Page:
USDA awards $40 million through value-added commodity program
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CHICAGO, Feb. 3, 2012 - USDA announced the recipients of the most recent rounds of Value-Added Producer Grants today. The awards, which cover two funding cycles, span 298 projects in 44 States and Puerto Rico and total $40.2 million in funding.
The Value-Added Producer Grants (VAPG) program provides competitive grants to individual independent agricultural producers, groups of independent producers, producer-controlled entities, and farmer or rancher cooperatives to create or develop value-added producer-owned businesses. For a complete list of recipients receiving grants please click here.
VAPG grants may be used to fund business and marketing plans and feasibility studies or to acquire working capital to operate a value-added business venture or alliance. Working capital applications must be supported by an independent feasibility study as well as a business plan.
Agriculture Deputy Secretary Kathleen Merrigan made the announcement in Chicago after keynoting the "Local/Regional Food System Conference" hosted at the Federal Reserve Bank of Chicago.
"Value-Added Producer Grants increase farmers' income, establish jobs in rural communities, and expand food choices for American consumers," notes Helen Dombalis, Policy Associate with the National Sustainable Agriculture Coalition. "This program is exactly what our country needs as we seek ways to stimulate our economy."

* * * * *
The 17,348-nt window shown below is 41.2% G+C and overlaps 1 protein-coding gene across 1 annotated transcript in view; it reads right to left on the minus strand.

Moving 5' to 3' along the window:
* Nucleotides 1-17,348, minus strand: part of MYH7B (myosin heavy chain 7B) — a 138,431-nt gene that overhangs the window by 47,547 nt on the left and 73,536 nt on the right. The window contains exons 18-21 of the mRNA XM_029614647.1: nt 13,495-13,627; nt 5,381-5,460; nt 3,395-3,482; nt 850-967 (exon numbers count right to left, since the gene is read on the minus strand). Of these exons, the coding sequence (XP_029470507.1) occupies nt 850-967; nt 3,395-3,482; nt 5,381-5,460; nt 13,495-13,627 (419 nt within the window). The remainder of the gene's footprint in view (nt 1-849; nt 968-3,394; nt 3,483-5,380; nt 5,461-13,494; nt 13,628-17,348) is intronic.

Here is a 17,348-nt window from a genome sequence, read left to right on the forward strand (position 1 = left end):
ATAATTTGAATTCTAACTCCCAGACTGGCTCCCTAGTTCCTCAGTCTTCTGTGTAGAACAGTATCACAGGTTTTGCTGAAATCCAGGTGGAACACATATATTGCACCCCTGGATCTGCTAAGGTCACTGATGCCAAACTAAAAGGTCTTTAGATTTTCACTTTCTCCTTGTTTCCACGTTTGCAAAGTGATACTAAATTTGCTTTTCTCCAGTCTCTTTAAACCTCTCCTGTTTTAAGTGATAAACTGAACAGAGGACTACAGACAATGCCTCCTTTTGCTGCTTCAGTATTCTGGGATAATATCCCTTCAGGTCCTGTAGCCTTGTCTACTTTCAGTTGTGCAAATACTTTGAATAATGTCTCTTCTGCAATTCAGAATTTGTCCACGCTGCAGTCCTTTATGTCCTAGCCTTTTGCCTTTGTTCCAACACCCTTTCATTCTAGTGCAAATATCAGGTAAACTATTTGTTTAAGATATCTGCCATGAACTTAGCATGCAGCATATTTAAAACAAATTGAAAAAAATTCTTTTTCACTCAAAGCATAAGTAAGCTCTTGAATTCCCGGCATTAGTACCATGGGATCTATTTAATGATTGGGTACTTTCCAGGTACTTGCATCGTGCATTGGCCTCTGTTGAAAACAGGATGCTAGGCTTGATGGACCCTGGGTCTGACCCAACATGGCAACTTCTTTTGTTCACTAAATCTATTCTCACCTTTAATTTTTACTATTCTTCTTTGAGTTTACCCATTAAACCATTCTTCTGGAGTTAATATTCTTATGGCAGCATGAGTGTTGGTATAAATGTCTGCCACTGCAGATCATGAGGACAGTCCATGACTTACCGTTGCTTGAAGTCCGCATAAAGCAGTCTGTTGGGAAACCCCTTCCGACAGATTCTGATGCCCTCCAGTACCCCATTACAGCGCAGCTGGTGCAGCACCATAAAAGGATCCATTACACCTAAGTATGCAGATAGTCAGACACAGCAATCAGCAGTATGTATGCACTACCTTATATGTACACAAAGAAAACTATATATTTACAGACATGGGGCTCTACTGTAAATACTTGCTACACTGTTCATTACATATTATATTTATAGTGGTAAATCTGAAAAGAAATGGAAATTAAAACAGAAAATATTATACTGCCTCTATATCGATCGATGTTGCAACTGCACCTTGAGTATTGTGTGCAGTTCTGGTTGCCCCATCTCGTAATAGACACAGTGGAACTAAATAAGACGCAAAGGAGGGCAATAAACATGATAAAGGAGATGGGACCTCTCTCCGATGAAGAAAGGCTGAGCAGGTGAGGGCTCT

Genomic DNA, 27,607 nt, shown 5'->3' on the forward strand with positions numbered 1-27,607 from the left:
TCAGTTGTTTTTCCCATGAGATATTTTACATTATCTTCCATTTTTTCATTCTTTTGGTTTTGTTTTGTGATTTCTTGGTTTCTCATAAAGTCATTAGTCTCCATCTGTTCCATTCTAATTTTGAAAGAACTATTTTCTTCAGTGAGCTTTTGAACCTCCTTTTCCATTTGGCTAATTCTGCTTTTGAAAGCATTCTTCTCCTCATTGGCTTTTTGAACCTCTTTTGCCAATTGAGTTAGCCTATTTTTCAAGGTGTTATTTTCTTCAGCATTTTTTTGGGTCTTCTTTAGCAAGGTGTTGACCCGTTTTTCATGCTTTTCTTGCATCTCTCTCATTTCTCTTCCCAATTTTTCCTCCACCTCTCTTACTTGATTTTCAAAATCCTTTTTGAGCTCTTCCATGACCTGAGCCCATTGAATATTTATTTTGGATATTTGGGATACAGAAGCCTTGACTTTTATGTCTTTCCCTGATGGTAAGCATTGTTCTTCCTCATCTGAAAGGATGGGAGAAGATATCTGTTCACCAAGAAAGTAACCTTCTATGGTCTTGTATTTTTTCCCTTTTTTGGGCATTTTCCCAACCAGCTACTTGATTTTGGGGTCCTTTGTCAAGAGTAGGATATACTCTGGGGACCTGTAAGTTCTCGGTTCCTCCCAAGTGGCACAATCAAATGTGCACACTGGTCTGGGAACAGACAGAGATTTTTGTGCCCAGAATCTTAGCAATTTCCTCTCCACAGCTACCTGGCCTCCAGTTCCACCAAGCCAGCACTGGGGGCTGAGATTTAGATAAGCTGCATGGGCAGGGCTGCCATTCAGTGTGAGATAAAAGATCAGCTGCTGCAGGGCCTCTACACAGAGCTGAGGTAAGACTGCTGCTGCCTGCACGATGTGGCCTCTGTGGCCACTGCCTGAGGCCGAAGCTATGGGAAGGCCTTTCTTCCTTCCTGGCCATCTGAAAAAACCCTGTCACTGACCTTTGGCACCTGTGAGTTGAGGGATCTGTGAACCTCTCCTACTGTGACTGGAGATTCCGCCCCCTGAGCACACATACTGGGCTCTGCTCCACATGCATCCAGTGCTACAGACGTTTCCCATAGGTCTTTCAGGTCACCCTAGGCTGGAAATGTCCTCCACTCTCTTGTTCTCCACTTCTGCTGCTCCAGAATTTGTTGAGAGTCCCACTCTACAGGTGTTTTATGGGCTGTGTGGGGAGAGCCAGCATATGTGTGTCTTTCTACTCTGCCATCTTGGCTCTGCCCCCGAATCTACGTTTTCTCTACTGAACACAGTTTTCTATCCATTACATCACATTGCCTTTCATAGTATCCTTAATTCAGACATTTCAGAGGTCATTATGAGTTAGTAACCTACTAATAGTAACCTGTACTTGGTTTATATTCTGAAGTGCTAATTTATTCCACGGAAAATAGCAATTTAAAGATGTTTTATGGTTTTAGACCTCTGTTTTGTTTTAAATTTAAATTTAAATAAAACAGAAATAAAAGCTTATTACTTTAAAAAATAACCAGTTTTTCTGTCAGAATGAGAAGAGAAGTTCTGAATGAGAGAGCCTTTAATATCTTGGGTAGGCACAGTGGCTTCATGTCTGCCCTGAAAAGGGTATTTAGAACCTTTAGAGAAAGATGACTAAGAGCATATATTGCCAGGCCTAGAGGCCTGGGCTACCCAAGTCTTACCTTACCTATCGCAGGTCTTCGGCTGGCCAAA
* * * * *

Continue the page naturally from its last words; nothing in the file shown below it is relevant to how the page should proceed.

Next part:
The states with the largest number of VAPG awards from today's announcement are Wisconsin (28), Oregon (23), New York (21), California (17), and Missouri (15).
This round of awardees includes 62 planning grants (21 percent of the total awards) and 236 working capital grants (79 percent of the total awards).
The Value-Added Producer Grants may be used for feasibility studies or business plans, working capital for marketing value-added agricultural products and for farm-based renewable energy projects. Eligible applicants include independent producers, farmer and rancher cooperatives, agricultural producer groups, and majority-controlled producer-based business ventures. Value-added products are created when a producer increases the consumer value of an agricultural commodity in the production or processing stage.
This story was updated at 4:18 p.m. 2/3/2012
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